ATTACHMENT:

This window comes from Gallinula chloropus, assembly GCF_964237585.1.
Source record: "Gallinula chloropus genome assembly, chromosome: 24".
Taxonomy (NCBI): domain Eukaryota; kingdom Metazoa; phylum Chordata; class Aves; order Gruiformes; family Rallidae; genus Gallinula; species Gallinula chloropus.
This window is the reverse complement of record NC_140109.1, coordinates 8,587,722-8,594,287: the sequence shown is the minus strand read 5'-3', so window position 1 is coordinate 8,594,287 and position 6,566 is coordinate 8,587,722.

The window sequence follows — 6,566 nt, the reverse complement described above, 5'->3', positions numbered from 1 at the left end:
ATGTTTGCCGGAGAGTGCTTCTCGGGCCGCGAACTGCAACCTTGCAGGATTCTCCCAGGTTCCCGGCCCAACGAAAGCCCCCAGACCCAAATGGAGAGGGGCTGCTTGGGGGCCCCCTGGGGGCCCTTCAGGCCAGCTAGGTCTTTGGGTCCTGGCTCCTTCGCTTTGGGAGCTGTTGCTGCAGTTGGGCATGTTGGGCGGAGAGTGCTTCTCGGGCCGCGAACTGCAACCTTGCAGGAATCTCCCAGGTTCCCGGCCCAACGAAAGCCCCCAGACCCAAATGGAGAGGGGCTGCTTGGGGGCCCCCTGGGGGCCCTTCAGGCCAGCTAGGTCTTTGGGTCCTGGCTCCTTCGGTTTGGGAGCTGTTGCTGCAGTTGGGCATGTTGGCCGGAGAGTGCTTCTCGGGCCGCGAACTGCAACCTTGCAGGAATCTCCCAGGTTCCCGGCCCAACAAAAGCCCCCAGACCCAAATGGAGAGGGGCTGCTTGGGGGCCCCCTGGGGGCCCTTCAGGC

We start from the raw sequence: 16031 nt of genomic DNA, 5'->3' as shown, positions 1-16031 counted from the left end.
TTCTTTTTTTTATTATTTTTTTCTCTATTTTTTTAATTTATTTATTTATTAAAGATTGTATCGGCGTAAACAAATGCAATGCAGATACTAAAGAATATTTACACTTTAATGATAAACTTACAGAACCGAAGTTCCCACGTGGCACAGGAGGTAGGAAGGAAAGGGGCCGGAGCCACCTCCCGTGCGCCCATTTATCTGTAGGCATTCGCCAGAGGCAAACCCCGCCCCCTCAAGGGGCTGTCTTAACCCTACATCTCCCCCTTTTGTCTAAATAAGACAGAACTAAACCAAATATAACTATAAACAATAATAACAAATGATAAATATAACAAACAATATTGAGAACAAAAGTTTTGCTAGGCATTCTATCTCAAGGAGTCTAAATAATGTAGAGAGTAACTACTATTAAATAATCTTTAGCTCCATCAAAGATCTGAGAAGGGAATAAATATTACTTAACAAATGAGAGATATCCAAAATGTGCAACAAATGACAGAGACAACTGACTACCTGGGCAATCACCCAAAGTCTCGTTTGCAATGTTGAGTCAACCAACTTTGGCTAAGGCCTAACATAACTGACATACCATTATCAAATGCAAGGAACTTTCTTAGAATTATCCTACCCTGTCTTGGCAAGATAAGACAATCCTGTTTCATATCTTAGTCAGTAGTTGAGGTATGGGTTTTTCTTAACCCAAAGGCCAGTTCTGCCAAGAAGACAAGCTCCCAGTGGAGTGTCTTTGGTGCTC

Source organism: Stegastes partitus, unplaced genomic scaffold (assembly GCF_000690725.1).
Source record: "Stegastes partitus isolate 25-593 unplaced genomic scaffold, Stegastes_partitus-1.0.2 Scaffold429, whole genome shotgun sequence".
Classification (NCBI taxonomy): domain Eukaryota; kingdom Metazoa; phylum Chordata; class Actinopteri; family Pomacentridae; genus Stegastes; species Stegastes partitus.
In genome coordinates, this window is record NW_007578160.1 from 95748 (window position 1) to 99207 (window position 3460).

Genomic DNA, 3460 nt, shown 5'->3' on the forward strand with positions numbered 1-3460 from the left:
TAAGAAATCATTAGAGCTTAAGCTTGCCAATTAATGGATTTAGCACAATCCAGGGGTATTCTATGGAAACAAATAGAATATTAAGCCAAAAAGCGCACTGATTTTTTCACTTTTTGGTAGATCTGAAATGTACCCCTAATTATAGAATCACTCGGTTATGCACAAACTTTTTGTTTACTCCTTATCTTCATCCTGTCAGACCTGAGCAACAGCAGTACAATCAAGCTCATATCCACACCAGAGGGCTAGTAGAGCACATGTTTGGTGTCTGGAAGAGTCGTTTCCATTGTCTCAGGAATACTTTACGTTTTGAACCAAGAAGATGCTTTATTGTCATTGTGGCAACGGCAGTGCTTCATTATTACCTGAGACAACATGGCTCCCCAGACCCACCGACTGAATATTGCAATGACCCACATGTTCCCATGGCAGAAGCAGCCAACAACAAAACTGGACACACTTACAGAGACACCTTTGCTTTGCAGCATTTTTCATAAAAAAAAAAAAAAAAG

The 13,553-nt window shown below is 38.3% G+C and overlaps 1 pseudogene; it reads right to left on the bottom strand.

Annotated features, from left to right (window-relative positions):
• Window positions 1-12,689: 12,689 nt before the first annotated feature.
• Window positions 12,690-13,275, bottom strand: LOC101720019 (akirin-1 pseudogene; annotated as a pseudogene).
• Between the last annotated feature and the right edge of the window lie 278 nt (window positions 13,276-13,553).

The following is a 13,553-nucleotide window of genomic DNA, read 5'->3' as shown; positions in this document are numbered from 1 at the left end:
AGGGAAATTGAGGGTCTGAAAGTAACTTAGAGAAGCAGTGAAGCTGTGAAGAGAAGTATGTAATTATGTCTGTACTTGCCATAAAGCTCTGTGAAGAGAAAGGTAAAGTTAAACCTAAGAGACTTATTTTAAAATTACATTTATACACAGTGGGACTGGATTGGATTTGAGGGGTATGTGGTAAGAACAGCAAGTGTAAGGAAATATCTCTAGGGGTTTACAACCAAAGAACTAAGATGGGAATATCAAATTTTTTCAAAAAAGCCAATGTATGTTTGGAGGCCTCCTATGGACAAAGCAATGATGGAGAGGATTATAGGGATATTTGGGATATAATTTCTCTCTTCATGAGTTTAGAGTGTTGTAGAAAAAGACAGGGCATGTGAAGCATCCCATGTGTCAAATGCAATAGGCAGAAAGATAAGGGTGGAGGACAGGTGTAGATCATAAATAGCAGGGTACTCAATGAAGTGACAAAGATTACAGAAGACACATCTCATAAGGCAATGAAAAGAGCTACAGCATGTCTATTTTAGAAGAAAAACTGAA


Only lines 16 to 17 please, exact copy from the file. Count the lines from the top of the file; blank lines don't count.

Annotated features, from left to right (window-relative positions):
• Window positions 1-12,689: 12,689 nt before the first annotated feature.